Tilt and Untilting

Today, I got in an argument during a round of Quick Play in Overwatch. Now, normally, I am a pretty opinionated person, and I don’t hesitate to express those opinions, but when I’m tired I come off as being an ass (usually because I am). In this particular instance, the argument blew way out of proportion, caused a member of the team to rage quit, and resulted in quite a bit of tension as we sat and looked at our menu screens after a pretty one-sided defeat. Then, Will, genius that he is, came up with an idea: we could do some customs.

For us, custom games, 2v2 with only the four of us (Will, Eligh, Trent, and I), became an easy way to let off some steam. Here, there was no pressure, no need to perform, no need to be great or exceptional, just good, honest, roughly even-skill dueling and laughing at each other’s performance. When there’s no pressure, the fun comes back out, and today, tired as I was, I needed that. I sometimes forget why I play when I’m tired or depressed or otherwise emotionally imbalanced, and it can lead to some tension in my friendships, a great deal of unhappiness for myself, and discontent and suffering all around. I have to remember that I’m here to have fun, here to build community and enjoy getting together with my friends. I have to remember that games aren’t always about winning, and that the competitive gamer in me needs to take a chill sometimes, especially when I’m underperforming and taking it out on others. There’s a reason all my losing streaks happen when I’m tired, and it has to do with both reduced skill and compounding bad decisions, the worst of which I can possibly¬† make is to argue with my team.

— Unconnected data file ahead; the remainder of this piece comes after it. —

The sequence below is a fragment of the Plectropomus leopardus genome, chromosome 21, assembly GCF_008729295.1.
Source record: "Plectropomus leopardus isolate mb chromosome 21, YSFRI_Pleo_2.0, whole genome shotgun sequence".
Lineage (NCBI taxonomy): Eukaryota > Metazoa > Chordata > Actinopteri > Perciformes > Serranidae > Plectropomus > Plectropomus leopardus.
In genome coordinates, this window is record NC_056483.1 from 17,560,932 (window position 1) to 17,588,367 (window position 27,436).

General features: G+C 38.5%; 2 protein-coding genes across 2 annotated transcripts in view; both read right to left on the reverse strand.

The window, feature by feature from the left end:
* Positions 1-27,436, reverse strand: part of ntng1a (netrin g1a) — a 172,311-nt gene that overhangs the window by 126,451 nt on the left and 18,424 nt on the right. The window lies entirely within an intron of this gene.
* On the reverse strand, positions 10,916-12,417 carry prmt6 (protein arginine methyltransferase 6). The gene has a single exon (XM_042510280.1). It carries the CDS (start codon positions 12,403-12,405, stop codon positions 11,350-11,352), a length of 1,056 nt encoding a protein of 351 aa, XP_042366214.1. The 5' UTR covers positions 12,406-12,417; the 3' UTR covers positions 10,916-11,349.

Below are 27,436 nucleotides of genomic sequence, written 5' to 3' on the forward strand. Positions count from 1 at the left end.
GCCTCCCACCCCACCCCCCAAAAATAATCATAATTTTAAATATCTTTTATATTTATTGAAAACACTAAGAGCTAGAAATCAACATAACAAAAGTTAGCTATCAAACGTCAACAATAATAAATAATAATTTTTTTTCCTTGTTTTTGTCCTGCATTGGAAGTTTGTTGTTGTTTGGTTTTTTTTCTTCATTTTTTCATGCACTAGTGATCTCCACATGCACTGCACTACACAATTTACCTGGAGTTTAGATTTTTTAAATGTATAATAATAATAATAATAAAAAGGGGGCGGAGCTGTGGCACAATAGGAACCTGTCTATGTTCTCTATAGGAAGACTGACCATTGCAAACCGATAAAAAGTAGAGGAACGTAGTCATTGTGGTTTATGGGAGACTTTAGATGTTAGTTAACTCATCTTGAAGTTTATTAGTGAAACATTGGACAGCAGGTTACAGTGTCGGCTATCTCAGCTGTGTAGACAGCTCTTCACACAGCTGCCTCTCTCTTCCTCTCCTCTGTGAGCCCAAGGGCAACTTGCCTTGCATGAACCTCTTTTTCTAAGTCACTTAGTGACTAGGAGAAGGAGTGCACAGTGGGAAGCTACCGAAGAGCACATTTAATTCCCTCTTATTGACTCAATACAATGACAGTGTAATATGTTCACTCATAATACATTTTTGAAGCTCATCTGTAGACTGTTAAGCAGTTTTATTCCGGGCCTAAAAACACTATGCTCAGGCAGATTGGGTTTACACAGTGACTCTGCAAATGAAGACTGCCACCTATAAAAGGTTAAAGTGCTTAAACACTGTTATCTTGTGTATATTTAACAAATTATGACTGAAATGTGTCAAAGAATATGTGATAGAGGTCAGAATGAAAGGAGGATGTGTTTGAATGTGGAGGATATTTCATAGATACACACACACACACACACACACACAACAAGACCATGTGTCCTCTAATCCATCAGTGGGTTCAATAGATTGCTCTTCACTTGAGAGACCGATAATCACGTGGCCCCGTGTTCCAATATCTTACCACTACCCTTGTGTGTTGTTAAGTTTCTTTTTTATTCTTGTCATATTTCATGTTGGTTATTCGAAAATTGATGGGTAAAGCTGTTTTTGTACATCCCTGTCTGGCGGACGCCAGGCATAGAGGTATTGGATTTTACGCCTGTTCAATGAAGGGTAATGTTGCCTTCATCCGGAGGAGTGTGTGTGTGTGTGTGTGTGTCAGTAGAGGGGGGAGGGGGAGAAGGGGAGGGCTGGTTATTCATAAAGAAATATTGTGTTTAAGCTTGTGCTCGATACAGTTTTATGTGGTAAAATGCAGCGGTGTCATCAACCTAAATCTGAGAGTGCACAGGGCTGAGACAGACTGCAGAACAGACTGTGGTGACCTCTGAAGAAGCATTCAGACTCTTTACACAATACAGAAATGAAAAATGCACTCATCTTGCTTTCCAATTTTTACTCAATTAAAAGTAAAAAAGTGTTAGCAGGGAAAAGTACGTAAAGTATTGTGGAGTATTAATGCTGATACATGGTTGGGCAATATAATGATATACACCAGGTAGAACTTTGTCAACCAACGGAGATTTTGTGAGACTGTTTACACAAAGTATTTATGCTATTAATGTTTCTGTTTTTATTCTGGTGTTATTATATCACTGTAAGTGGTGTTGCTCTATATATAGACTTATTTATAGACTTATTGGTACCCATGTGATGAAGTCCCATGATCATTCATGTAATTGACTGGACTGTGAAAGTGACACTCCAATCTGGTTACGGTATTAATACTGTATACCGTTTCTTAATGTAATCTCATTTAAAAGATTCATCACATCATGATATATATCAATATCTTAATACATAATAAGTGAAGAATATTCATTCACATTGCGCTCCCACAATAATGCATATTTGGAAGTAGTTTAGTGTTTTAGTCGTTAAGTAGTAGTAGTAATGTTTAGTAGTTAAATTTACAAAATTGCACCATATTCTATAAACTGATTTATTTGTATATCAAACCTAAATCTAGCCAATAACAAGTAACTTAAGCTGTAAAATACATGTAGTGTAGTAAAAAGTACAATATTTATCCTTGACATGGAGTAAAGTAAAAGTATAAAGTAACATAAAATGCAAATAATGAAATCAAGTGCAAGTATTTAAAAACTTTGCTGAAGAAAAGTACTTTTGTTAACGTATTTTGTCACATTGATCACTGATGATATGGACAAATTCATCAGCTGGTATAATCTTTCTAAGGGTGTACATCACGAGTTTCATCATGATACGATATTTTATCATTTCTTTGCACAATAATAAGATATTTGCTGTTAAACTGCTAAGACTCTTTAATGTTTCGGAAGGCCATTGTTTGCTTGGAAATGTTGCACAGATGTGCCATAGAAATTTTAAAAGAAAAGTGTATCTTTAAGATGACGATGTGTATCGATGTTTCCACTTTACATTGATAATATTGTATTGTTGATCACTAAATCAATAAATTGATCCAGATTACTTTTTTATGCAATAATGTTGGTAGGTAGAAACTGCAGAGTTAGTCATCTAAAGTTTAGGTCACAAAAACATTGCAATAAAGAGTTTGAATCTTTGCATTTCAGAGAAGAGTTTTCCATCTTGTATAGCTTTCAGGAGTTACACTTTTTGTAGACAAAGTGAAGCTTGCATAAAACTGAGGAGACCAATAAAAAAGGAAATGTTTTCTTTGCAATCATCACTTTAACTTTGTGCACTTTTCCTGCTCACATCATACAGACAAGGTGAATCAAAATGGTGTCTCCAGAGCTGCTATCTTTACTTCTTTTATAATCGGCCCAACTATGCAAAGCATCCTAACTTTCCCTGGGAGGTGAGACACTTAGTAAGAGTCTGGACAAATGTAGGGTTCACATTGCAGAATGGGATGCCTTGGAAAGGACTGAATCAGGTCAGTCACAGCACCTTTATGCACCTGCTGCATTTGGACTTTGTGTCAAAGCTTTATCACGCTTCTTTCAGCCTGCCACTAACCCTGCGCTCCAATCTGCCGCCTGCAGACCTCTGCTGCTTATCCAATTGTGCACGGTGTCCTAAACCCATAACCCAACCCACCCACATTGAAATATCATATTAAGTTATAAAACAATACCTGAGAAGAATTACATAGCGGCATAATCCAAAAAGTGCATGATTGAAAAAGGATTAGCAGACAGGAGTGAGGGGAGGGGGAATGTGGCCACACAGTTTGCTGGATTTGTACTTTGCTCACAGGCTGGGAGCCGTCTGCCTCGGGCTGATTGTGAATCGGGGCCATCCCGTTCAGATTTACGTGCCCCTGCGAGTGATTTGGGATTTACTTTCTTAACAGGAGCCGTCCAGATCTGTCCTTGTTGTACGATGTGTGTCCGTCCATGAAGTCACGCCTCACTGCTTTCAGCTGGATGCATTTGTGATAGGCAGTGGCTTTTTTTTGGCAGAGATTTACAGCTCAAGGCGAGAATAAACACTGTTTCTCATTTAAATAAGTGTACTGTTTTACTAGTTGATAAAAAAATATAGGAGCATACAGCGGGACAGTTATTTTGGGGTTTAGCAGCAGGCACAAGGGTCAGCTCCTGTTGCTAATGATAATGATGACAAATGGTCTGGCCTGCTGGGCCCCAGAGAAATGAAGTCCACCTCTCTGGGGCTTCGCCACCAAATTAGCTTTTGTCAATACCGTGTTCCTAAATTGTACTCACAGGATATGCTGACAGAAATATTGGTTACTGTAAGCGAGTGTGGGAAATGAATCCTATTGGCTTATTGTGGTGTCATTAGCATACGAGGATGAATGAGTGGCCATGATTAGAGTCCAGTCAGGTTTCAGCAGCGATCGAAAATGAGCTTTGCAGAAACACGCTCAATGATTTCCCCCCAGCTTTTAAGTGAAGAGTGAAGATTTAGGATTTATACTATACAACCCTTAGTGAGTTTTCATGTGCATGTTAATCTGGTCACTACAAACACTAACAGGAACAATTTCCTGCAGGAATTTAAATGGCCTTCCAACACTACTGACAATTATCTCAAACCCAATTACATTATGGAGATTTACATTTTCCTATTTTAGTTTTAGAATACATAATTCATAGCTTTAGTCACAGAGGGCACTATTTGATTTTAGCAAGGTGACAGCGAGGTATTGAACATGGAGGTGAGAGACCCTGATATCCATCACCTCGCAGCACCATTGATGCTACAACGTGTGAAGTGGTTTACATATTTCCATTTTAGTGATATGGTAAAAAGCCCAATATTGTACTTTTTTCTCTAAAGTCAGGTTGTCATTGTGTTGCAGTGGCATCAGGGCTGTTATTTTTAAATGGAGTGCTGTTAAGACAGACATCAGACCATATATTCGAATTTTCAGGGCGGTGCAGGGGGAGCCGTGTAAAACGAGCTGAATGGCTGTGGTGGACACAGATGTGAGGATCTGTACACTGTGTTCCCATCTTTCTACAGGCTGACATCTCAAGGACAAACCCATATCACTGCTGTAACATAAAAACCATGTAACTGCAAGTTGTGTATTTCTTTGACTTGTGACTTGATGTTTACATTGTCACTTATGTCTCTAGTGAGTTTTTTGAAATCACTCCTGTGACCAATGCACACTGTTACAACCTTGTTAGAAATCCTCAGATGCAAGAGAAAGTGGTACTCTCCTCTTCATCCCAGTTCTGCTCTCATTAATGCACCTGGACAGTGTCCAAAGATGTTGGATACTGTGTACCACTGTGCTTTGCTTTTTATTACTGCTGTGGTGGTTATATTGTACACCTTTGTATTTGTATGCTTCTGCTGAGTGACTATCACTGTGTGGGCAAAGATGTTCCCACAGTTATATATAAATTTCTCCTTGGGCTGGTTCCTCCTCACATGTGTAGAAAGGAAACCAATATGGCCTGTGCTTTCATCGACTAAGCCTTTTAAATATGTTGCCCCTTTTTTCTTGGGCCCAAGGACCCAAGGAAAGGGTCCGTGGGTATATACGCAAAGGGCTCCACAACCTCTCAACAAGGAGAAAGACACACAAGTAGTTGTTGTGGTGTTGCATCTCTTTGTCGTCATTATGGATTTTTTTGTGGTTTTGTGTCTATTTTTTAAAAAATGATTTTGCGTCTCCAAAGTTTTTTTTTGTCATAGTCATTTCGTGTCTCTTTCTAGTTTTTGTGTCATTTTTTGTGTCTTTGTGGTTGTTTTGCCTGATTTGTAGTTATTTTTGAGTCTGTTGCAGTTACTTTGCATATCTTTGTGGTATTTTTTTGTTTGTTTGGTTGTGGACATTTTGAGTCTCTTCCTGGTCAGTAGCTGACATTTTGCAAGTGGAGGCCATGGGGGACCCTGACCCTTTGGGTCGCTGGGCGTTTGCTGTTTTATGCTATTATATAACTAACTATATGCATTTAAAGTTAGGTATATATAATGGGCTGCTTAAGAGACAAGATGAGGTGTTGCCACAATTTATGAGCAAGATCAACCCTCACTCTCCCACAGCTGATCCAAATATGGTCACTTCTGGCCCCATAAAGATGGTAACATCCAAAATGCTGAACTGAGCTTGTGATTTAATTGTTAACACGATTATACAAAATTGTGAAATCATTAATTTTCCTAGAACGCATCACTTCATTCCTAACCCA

If I’ve learned one thing about competitive games – and that means all competitive games, not just ranked ones – it’s not a good idea to play them when you’re tired. As my mother always told me, it’s unwise to make decisions when you are Hungry, Angry, Lonely, or Tired (HALT). She might not have used the word tilt, but I think it applies, and so, you could say, my mother always told me not to make decisions when I’m tilted. And judging by the success of those decisions, I’d say she’s right. Sometimes, the best thing you can do – for your ranking, your health, and your friendships – is to take a break, do something fun, and let competitive have a rest for a few hours. If you’re tired, stressed, or otherwise impaired, it might be best not to get into it at all, and wait those feelings out. After all, games are meant to be fun – not a way to prove yourself, not an excuse to heap insults on your friends, and definitely not to induce rage. If any of the above are happening, it’s best to remember that you aren’t always at your best. And that’s okay. Because some other day, you will be. And that day just might be tomorrow.

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